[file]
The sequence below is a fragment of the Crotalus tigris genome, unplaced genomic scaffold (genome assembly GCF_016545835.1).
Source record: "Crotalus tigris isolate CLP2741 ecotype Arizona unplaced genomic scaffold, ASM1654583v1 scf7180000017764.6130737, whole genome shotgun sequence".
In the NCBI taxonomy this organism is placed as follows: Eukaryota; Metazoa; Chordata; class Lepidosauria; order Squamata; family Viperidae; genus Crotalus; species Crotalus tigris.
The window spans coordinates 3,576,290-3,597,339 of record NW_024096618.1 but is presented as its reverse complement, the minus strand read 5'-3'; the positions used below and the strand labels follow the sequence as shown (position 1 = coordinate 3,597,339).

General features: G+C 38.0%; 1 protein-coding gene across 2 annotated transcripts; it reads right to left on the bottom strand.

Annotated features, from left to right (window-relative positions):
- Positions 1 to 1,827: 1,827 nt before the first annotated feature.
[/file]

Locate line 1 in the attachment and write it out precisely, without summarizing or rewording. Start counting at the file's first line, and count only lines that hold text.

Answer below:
The sequence below is a fragment of the Crotalus tigris genome, unplaced genomic scaffold (genome assembly GCF_016545835.1).